One difficulty when making malloreddus, the semolina based Sardinian noodle, is the difficulty in kneading the hard wheat. Yesterday we worked around that by borrowing the technique of using hot water in the dough from classic gyoza wrappers. As it turns out, we played around with the same idea this past March. In that instance we were trying to achieve a fusilli of sorts. Yesterday we were working to efficiently produce malloreddus. We love the way the hot water hydrates the dough and seems to make it more elastic. It adds texture and chew simply by changing the temperature of the dough before you knead it. Sometimes it's the small changes that make the biggest difference.
Boiling Water Semolina Malloreddus
Serves 4 as a main course, 6 as a side
300 grams semolina flour
1.25 grams baking soda
150 grams boiling water
Put the semolina and baking soda in a bowl and mix them together. Pour the boiling water over the mixture and use a rubber spatula to begin stirring it together. When the dough looks rough and shaggy, begin to knead it by hand in the bowl. The boiling water makes the dough hot and it's important to make sure the dough is not too hot to handle. You can let it cool for s few minutes, if need be, or you can wear rubber gloves to protect your hands as you knead. Our hands are a bit weathered so we just dove in. Knead the dough for several minutes, until it became silky and smooth. What is interesting is that this dough feels almost oily, even though it is not. It does not stick to the bowl or your hands.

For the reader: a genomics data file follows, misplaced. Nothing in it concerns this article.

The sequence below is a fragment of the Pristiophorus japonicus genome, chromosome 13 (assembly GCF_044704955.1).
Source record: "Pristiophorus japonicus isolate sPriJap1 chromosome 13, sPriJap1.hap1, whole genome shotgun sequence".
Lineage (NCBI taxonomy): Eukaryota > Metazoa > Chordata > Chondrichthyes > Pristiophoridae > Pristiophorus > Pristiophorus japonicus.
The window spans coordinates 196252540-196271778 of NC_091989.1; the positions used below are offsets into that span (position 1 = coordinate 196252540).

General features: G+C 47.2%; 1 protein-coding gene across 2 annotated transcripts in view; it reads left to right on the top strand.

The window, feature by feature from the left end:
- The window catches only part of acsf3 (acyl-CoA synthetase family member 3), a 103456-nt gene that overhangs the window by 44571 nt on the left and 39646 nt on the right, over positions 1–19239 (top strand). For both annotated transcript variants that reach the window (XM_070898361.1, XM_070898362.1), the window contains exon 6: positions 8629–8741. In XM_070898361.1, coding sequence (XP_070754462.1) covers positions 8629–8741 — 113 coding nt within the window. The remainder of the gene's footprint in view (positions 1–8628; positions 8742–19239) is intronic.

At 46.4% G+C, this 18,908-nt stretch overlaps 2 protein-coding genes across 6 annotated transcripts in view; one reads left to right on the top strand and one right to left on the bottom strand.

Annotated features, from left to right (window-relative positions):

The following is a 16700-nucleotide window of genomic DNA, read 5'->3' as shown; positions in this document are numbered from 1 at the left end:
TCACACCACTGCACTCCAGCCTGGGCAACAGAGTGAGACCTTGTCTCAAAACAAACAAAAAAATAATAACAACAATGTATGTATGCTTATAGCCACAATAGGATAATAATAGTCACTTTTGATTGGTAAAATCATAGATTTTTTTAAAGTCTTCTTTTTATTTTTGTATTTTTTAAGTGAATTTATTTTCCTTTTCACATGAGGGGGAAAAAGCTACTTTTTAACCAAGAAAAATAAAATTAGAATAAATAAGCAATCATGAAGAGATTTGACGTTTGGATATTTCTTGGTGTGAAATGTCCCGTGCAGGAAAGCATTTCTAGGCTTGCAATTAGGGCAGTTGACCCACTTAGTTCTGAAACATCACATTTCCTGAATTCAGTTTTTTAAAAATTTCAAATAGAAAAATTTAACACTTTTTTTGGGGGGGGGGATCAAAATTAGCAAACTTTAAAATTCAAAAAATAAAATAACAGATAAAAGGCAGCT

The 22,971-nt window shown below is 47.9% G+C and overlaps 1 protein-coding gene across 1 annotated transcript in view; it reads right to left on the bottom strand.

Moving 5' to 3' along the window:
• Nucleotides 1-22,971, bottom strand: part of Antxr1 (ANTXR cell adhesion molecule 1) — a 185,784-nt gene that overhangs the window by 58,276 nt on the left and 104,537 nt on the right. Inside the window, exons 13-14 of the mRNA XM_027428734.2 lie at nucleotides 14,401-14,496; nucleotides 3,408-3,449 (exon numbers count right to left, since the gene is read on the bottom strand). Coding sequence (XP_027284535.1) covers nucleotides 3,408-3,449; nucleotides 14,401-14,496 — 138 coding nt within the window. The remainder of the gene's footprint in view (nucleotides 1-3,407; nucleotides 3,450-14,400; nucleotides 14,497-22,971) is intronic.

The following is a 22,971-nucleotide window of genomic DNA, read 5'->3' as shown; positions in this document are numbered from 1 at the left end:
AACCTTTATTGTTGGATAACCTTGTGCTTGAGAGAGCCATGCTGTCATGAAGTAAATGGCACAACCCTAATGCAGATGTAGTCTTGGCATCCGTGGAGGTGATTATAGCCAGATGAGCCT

After kneading the dough we wrapped it in plastic wrap and let it sit on the counter for 30 minutes to allow for further hydration. We rolled the dough into a 1/4 inch sheet and cut it into 1/2 inch strips. We ran the dough through our cavatelli machine. If you don't have a machine, you can use the hand rolled technique found in our miso cavatelli recipe. After making the noodles we arranged them onto a parchment-lined sheet pan and refrigerated them, uncovered. We were looking for some of the surface moisture to wick away. After 18 hours in the refrigerator we put the malloreddus into a zip top bag and refrigerated them until we were ready to cook them. Alternatively you can freeze them and cook them directly from the freezer.
When we boiled the malloreddus in salted water, they had a tenderness and a firm chewy bite. We served them with a quick broccoli and cheese sauce. What was equally exciting is that the noodles retained their texture and bite after being kept warm for several hours. Did I mention we packed the noodles in a Thermos container to eat during gymnastics practice? Homemade pasta makes a great meal on the go.